Buenos Aires, Argentina – The upscale neighbourhood of Recoleta was pulsing with the sound of drums and chanting last month, as protesters gathered outside the Palestinian embassy in Buenos Aires to call for an end to Israel’s war in Gaza.
But amid the sea of Palestinian flags, Silvia Ferreyra gripped a different symbol of solidarity. Above her head, she held a banner depicting a blue ribbon of water trapped behind a lock and chain. Printed above the picture in large red type was the phrase, “Fuera Mekorot”.
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Ferreyra, 52, had a simple message. She wanted Mekorot, Israel’s state-run water company, out of Argentina.
Since September 2022, seven Argentinian provinces have signed wide-ranging agreements granting Mekorot significant influence over how they allocate water resources.
Yet, with Israel drawing outcry for its deadly military campaign in Gaza, Argentinian activists are looking to leverage the public attention to pressure the government into cutting ties with the company.
“We are trying to [spread] the information that this is not only something completely foreign to our country, but that in our country there is a business … causing conflict in Palestine,” said Ferreyra, a longtime organiser who works in the Argentinian Chamber of Deputies’s environmental commission.
Mekorot’s future in Argentina cannot be evaluated “without taking into account the current situation and the context of the conflict there in the Gaza Strip”, she added.
“We have to discuss the origins of this conflict more deeply.”
Controlling Palestinian water resources
Though widely seen as a world leader in water management technology, Mekorot has drawn international condemnation for its policies in Gaza and the West Bank. It has controlled water supplies in the two Palestinian territories since Israel occupied them in 1967.
Though not directly named, the company’s activities were referenced in a 2022 report by United Nations Special Rapporteur for Human Rights Michael Lynk, which accused Israel of implementing a system of “apartheid” against Palestinians.
The report identified access to water as a major source of inequality.
“The utilities and services which the [Israeli] settlements enjoy — water, power, housing, access to well-paid jobs, roads and industrial investment — are far superior to those available to the Palestinians,” it explained.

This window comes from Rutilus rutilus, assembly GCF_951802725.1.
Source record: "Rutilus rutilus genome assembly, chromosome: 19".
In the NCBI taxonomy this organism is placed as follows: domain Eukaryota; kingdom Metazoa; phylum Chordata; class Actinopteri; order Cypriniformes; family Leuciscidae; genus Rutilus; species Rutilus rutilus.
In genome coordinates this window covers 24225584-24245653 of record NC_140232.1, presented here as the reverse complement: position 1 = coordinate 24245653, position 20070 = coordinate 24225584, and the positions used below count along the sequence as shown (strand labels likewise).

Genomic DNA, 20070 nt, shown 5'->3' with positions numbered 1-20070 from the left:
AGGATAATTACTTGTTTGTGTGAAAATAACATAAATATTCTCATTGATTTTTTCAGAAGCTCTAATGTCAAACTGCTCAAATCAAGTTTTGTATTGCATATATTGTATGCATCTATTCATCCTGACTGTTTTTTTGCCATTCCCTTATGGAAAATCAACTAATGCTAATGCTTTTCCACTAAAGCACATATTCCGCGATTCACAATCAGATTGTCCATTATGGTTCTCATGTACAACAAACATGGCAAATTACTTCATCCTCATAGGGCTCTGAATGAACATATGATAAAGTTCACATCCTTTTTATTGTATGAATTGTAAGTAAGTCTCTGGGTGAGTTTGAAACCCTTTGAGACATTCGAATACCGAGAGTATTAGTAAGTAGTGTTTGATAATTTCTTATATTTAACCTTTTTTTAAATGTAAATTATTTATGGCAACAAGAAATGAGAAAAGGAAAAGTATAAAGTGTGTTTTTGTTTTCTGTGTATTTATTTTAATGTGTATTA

The Israeli nonprofit B’Tselem also blamed “Israel’s deliberately discriminatory” policies for water shortages in the West Bank.
In an April report, B’Tselem found that only 36 percent of Palestinians in the area had running water throughout the year. There were also wide discrepancies in water usage.
Israeli settlers in the West Bank consumed an average of 247 litres (65 gallons) of water per capita each day, while Palestinians used just 82.4 (21 gallons) — limiting their ability to meet their basic needs for hydration, hygiene, sanitation and everyday chores.
“To make up for the shortage, the Palestinian Authority is forced to purchase water from Israel’s national water company, Mekorot, at a much higher cost,” the report explained.
When Israel began its military campaign last month, it used Mekorot to cut the water supply to Gaza completely, forcing residents to drink polluted water. Hospitals, meanwhile, were left without proper sanitation.
“Israel is using its strategic control over water resources on the one hand, and water distribution on the other, as a geopolitical tool and does so in highly unequal ways,” said Erik Swyngedouw, a geographer at the University of Manchester who researches the intersection of water and politics.
Mekorot did not respond to a request for comment about its humanitarian record in Gaza and the West Bank, nor about concerns over its expansion in Argentina.
The accusations that Mekorot has contributed to the oppression of Palestinians have prompted some groups to sever ties with the Israeli water company over the past decade.
In the Netherlands, the water company Vitens announced in 2013 that it would end relations with Mekorot after consulting with the Dutch foreign ministry. The next year, in Portugal, EPAL — the company that provides water to the city of Lisbon — likewise ended a technology exchange deal over Mekorot’s actions in the Palestinian territories.
And in 2014, the Argentinian province of Buenos Aires scrapped a deal with the company to build a desalination plant after public protests.
However, Mekorot continues to enjoy partnerships around the world. Its projects range from a water system in Mexico to a desalination plant in Morocco.